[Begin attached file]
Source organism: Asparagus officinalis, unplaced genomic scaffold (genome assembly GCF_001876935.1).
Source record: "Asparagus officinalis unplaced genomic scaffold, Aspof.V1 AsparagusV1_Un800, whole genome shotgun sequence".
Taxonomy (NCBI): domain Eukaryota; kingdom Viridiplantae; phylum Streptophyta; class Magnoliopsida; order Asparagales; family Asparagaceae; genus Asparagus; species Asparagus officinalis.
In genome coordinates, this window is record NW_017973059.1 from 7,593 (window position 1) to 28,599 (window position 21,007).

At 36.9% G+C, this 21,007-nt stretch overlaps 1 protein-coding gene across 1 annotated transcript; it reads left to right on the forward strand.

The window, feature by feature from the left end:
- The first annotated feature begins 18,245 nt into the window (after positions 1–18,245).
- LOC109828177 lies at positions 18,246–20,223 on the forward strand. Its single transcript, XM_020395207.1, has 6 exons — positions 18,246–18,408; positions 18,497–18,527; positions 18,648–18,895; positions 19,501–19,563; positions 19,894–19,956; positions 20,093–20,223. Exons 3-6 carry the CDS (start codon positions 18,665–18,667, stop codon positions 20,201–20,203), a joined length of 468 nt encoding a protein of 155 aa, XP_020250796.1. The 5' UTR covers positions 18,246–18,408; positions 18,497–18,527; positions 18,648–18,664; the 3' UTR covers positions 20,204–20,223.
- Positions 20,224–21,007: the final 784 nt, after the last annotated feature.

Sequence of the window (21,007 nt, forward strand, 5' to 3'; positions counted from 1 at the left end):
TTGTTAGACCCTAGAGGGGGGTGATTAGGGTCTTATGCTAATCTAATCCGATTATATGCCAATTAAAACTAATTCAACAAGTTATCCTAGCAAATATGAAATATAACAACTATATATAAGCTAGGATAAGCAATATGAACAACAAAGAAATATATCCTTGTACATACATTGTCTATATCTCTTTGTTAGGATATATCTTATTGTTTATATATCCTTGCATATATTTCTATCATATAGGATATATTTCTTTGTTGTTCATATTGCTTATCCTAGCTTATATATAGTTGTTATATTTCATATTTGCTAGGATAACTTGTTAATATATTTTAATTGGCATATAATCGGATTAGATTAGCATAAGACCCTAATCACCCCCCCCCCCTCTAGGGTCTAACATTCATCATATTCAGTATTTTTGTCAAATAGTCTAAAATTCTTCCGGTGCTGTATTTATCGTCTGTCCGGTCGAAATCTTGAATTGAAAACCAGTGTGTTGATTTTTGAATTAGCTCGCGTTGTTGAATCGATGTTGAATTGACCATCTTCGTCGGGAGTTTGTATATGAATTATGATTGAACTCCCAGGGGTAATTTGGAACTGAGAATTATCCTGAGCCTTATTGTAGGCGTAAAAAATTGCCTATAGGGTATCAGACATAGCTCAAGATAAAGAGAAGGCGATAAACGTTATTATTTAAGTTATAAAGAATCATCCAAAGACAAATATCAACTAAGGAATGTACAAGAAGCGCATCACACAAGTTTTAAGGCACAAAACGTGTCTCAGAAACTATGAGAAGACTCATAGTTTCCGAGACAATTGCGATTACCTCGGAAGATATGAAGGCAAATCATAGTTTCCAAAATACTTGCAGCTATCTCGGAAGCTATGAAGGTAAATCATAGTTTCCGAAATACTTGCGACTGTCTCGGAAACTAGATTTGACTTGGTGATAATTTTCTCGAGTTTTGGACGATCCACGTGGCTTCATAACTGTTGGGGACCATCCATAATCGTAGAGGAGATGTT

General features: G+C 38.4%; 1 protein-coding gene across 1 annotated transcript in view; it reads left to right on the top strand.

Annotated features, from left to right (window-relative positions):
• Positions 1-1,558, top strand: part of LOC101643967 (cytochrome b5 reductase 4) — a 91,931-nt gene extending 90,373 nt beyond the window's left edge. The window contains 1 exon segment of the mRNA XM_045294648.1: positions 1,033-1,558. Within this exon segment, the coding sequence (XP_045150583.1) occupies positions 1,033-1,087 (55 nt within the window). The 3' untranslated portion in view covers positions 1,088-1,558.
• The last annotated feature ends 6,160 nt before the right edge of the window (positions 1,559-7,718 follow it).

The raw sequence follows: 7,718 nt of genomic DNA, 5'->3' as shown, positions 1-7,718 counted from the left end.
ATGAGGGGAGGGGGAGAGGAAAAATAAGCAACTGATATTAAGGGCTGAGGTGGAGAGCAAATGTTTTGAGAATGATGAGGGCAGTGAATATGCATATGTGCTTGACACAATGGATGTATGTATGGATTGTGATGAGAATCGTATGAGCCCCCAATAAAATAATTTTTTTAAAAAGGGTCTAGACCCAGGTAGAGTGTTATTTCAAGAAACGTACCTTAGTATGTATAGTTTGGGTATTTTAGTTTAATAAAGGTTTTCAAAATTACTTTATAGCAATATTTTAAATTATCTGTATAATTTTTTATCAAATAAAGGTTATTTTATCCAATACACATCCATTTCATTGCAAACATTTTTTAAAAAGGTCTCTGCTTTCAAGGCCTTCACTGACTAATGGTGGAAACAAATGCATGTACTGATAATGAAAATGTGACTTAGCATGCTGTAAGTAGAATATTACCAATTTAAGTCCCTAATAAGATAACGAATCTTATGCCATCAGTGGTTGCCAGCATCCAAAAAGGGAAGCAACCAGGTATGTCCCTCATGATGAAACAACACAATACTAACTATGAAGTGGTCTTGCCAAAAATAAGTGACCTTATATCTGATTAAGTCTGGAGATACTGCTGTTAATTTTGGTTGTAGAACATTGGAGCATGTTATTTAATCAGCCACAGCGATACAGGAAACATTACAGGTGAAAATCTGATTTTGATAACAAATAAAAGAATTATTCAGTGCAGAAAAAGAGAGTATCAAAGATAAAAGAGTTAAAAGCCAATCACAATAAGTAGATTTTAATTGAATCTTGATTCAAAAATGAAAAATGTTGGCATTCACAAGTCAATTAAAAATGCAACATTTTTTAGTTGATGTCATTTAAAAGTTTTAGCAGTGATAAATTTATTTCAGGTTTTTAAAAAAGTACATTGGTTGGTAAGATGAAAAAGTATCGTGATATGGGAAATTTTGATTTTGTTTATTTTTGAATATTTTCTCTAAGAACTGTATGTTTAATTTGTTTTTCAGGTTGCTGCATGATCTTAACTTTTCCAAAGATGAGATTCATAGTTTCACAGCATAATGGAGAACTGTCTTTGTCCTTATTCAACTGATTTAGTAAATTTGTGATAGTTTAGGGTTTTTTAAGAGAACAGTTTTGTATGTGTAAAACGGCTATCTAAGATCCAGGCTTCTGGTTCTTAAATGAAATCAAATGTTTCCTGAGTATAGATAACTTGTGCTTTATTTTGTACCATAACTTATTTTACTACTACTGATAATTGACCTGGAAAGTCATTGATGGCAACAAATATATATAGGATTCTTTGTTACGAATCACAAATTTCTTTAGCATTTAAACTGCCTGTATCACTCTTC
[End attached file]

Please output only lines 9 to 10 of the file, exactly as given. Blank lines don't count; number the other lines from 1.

- Positions 20,224–21,007: the final 784 nt, after the last annotated feature.

Sequence of the window (21,007 nt, forward strand, 5' to 3'; positions counted from 1 at the left end):